Chicago has seen a sharp rise in shootings and murders over the past three months, while police stops have decreased by 90 percent.
From January 1 through March 31, Chicago recorded 141 homicides, up from 82 over the same time period last year, according to police department figures. That represents an increase of about 72 percent.
Chicago has not seen as many murders since 1999, when there were 136 homicides during the first three months of the year.
Shootings, meanwhile, have gone up nearly 89 percent.
There were 677 shootings this year as of March 31, an increase from 359 in the first three months of 2015.
"While CPD will remain tireless in its efforts to hold criminals accountable for their actions, we all have a part to play in creating a safer Chicago," Interim Police Superintendent Eddie Johnson said in a statement. "In the coming weeks and months, I plan on meeting with and listening to a range of Chicagoans - from activists and elected officials to ministers and parents -- to find ways that we can come together to build mutual trust and lasting partnerships that will make our streets safer for everyone."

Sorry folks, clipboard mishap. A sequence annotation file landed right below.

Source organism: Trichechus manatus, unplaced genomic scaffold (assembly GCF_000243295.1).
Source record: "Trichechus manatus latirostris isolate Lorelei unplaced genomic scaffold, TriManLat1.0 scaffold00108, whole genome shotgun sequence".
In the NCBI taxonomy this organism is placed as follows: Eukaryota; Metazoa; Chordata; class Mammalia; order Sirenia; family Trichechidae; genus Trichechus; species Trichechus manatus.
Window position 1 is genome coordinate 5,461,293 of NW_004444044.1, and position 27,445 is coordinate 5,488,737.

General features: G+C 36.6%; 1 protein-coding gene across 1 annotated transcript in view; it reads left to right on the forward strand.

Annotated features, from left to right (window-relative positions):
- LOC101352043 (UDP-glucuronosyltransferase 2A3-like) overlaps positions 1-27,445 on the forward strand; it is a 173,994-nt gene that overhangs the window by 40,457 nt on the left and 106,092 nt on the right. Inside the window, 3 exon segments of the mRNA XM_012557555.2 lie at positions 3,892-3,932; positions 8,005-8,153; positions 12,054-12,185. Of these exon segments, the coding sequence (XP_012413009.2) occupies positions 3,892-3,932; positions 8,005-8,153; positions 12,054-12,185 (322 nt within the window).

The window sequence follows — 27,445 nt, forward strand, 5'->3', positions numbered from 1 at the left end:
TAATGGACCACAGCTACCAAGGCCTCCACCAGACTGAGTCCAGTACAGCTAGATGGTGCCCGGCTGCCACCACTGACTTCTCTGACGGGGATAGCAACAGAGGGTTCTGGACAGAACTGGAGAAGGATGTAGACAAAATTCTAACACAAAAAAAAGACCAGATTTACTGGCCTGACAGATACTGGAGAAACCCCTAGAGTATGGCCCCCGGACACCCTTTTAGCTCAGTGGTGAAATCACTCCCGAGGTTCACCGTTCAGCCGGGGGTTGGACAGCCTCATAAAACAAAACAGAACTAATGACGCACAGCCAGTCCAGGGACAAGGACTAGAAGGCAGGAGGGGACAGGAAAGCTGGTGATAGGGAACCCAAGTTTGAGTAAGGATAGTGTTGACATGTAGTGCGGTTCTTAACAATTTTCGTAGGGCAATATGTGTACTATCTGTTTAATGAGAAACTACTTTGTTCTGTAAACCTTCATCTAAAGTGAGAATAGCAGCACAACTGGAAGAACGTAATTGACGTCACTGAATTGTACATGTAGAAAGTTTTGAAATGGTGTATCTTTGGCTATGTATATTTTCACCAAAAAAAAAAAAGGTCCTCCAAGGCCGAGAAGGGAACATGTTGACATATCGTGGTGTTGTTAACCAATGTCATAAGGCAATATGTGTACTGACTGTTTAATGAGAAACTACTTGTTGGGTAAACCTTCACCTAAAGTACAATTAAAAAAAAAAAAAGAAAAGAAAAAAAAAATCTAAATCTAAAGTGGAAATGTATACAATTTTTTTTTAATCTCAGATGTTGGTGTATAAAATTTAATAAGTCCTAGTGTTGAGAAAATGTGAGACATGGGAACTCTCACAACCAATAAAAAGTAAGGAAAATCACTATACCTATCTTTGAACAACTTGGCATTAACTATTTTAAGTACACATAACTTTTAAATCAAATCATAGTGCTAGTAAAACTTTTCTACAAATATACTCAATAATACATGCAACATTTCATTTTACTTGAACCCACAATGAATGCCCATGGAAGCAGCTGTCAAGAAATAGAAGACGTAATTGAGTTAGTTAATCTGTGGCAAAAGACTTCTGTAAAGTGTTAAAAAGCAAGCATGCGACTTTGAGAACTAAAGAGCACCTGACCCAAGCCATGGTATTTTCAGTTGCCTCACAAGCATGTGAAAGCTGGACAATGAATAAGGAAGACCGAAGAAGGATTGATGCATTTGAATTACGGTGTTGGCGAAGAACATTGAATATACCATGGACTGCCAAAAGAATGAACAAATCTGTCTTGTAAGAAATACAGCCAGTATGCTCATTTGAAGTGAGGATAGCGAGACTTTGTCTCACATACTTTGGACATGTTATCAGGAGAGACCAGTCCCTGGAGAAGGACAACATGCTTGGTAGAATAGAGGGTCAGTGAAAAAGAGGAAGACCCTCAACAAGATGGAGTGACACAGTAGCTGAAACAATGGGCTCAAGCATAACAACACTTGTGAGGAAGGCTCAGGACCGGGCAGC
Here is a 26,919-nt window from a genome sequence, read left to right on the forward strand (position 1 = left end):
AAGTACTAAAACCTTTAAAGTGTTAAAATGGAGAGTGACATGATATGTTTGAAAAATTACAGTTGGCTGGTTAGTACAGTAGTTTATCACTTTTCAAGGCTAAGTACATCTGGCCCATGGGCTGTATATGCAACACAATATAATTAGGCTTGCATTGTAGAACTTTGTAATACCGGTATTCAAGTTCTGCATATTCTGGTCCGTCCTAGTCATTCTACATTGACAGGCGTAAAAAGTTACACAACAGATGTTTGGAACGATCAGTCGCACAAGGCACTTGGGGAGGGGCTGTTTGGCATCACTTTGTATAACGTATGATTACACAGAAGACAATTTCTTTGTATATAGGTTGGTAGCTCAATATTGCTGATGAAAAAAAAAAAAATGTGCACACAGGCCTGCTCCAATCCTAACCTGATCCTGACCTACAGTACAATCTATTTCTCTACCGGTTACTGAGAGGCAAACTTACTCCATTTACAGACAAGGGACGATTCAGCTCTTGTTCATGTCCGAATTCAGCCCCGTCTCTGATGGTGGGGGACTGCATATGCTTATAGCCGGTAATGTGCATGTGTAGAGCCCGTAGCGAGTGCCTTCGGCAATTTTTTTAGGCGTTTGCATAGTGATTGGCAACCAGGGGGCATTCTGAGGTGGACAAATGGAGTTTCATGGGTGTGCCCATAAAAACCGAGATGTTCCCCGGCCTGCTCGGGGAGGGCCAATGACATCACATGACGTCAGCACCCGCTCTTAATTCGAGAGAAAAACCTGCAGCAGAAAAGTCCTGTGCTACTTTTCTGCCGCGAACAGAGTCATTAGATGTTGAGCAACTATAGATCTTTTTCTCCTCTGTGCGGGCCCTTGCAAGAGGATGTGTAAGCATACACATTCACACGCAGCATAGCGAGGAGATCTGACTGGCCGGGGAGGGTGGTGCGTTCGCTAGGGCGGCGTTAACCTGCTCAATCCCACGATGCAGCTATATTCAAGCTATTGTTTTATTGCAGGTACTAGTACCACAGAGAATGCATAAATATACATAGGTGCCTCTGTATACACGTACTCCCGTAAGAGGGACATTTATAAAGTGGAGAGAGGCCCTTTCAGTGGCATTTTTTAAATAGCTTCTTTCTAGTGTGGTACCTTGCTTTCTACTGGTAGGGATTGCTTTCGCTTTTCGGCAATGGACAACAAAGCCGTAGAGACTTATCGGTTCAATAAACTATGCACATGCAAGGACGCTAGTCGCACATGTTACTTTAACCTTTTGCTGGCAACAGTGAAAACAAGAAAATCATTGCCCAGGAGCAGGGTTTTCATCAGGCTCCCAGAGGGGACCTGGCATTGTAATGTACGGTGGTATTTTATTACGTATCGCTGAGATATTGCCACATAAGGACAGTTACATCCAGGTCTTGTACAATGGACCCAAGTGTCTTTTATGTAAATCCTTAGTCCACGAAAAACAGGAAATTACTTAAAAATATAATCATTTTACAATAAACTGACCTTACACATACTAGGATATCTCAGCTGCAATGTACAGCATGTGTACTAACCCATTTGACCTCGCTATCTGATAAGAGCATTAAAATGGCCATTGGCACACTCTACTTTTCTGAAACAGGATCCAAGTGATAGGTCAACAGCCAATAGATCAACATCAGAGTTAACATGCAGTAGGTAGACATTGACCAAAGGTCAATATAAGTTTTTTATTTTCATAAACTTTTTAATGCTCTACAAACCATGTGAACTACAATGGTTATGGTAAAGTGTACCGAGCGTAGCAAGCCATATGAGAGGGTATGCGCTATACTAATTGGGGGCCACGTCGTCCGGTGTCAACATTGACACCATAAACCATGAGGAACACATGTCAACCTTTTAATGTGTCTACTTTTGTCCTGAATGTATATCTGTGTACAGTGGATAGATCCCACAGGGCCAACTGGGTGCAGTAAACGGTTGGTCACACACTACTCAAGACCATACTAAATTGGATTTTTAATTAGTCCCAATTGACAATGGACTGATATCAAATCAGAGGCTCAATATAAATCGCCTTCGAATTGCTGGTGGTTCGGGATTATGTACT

As shootings and murders have soared, police recorded 20,908 stops so far this year, DNAinfo Chicago reported Friday. That's down 90 percent from the 157,346 stops recorded during the same time in 2015. The way in which police stops are handled changed at the start of the year after CPD reached a stop and frisk reform agreement with the American Civil Liberties Union last year. Read more about the agreement here.